Sprint Assigns Seven Figure PR Account to Golin/Harris
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Sprint Assigns Seven Figure PR Account to Golin/Harris

Telecommunications leader Sprint has selected Golin/Harris International as its public relations agency of record for corporate-wide communications initiatives.

Paul Holmes

CHICAGO, September 4—Telecommunications leader Sprint has selected Golin/Harris International as its public relations agency of record for corporate-wide communications initiatives. Golin replaces Burson-Marsteller on the account, which is believed to have been worth slightly more than $1 million last year. Budgets for the current year are apparently under review.
 
Golin/Harris will assist the Spring corporate communications staff, led by vice president of corporate communications Bill White, corporate reputation management, including corporate and financial media relations, issues management, government and regulatory media relations, and internal communications.
 
The account will be based in the Chicago headquarters office of Golin/Harris and will be led by Scott Farrell, executive vice president and director of the office’s corporate practice. Golin started work for the company “six or seven weeks ago,” according to Farrell, and the firm’s Golin’s Washington, New York, and San Francisco offices have already handled elements of the program, with further help expected from international offices on an as needed basis.
 
According to White, “Golin/Harris emerged from a rigorous review process as the agency best suited to provide the creative strategic counsel, planning and support we need to build momentum for Sprint’s reputation as the company best prepared to lead the next phase of growth and development in the telecommunications industry.”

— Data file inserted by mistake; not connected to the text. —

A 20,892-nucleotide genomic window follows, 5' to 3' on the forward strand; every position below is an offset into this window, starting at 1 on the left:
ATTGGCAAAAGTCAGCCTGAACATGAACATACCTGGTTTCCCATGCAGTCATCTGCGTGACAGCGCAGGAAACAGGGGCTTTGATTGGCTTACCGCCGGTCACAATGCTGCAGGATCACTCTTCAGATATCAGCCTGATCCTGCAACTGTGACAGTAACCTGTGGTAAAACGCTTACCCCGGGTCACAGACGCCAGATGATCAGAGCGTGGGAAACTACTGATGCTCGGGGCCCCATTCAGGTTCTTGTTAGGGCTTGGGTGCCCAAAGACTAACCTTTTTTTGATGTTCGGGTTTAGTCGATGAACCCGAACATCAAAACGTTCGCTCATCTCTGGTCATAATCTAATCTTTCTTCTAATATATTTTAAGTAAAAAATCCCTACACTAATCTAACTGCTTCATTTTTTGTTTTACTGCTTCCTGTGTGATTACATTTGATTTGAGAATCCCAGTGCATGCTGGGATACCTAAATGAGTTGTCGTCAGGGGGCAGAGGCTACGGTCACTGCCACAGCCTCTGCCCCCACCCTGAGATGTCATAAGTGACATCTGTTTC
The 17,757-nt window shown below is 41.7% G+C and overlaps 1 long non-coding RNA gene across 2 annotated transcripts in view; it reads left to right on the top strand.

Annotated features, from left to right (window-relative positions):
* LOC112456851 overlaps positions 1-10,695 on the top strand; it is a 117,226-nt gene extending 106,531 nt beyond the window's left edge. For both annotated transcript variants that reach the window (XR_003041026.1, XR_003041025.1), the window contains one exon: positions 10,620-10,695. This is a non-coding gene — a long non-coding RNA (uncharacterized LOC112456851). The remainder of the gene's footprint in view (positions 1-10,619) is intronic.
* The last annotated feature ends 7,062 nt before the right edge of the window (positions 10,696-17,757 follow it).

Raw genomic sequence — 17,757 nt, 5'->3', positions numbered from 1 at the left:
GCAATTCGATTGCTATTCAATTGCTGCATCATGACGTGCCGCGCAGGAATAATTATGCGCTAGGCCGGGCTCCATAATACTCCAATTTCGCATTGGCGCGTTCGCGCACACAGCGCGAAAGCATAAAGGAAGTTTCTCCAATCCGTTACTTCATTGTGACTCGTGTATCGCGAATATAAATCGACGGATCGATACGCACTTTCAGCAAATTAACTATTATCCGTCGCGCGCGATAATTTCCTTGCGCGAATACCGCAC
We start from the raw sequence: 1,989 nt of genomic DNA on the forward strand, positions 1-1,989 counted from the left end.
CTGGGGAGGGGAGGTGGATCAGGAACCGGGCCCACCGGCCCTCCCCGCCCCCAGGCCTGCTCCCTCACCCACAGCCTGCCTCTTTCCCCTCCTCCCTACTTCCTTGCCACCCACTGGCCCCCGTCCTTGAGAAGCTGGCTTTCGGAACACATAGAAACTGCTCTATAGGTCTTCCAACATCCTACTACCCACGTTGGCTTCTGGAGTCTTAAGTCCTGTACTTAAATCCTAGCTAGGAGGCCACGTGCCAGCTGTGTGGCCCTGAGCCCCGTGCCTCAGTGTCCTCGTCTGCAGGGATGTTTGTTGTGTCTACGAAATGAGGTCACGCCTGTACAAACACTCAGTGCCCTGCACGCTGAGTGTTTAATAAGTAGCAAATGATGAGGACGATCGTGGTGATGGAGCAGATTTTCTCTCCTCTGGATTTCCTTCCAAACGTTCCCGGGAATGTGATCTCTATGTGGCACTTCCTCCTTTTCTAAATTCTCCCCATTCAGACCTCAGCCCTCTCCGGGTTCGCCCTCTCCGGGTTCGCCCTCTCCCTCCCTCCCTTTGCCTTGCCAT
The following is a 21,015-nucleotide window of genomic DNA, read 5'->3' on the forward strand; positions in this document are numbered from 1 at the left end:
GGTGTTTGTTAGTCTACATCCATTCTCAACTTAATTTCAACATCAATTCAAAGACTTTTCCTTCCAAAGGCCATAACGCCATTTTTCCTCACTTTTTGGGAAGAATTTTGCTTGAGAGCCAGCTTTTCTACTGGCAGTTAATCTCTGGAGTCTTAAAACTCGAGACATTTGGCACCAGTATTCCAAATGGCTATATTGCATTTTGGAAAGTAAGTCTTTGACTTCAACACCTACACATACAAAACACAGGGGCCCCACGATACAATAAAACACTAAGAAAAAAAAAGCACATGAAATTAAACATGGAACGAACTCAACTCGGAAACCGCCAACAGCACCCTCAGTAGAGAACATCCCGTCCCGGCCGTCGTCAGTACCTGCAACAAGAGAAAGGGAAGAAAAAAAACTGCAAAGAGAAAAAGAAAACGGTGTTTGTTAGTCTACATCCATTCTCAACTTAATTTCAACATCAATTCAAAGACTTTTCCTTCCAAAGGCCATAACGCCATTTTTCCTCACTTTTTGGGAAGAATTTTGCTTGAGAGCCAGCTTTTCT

White told the Chicago Tribune that the loss of the Sprint business was not connected to high turnover at B-M at the time of the review. More than 30 firms responded to an RFP issued earlier this year, and Sprint ultimately narrowed the search to eight before going with Golin.
 
Sprint has more than 80,000 employees worldwide and $23 billion in annual revenues, and serves 23 million business and residential customers in more than 70 countries. There have been questions about the company’s future since last year’s failed merger talks with Worldcom, and Sprint is one of several long distance companies working to shape the future of high-speed Internet access in a high-stakes lobbying battle in the nation’s capital. The company is also engaged in several state-by-state public affairs battles, ranging from telecom competition issues to laws that bar the use of hand-held wireless telephones in cars.
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